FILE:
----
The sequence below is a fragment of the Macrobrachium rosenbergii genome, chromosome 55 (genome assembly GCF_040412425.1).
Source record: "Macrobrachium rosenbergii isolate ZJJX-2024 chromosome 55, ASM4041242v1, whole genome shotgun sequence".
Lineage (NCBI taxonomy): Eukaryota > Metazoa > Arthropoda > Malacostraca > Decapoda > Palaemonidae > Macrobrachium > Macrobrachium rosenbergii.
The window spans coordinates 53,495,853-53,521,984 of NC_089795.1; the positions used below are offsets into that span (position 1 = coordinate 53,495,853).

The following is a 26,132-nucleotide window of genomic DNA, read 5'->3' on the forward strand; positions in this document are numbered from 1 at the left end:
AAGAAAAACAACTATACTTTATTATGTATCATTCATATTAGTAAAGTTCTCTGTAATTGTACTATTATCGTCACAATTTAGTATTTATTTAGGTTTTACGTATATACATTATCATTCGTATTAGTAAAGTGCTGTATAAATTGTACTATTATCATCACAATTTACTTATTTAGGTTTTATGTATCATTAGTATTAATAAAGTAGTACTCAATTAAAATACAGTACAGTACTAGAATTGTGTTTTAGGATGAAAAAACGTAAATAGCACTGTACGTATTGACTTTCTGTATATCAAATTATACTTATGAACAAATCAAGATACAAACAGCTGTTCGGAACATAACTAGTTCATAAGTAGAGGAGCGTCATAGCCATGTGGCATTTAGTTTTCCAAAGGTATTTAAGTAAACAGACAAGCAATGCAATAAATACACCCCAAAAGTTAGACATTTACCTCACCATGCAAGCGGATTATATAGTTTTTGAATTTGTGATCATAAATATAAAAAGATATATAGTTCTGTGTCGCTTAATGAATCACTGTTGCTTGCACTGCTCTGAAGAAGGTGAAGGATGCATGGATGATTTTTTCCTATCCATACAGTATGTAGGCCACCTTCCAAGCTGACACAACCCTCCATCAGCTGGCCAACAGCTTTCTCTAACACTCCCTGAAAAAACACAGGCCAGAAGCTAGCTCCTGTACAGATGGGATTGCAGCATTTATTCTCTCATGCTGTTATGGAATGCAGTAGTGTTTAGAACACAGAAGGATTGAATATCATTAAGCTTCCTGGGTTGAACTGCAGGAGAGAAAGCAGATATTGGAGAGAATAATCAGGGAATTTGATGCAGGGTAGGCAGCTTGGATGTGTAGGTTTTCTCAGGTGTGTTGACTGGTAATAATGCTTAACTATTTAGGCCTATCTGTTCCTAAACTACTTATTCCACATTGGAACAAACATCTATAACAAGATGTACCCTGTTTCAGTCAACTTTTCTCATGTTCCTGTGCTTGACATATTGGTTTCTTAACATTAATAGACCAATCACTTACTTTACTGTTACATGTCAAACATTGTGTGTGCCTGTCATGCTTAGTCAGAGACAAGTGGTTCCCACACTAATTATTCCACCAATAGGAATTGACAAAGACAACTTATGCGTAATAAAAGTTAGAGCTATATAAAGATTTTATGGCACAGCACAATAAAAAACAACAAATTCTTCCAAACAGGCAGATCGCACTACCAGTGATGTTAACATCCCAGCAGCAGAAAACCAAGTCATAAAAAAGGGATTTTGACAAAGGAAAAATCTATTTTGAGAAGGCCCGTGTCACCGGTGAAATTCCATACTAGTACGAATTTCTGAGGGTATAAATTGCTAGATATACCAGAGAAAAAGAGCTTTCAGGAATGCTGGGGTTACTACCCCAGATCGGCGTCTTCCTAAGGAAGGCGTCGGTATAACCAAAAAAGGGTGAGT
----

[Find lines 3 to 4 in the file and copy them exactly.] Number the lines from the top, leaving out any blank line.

Lineage (NCBI taxonomy): Eukaryota > Metazoa > Arthropoda > Malacostraca > Decapoda > Palaemonidae > Macrobrachium > Macrobrachium rosenbergii.
The window spans coordinates 53,495,853-53,521,984 of NC_089795.1; the positions used below are offsets into that span (position 1 = coordinate 53,495,853).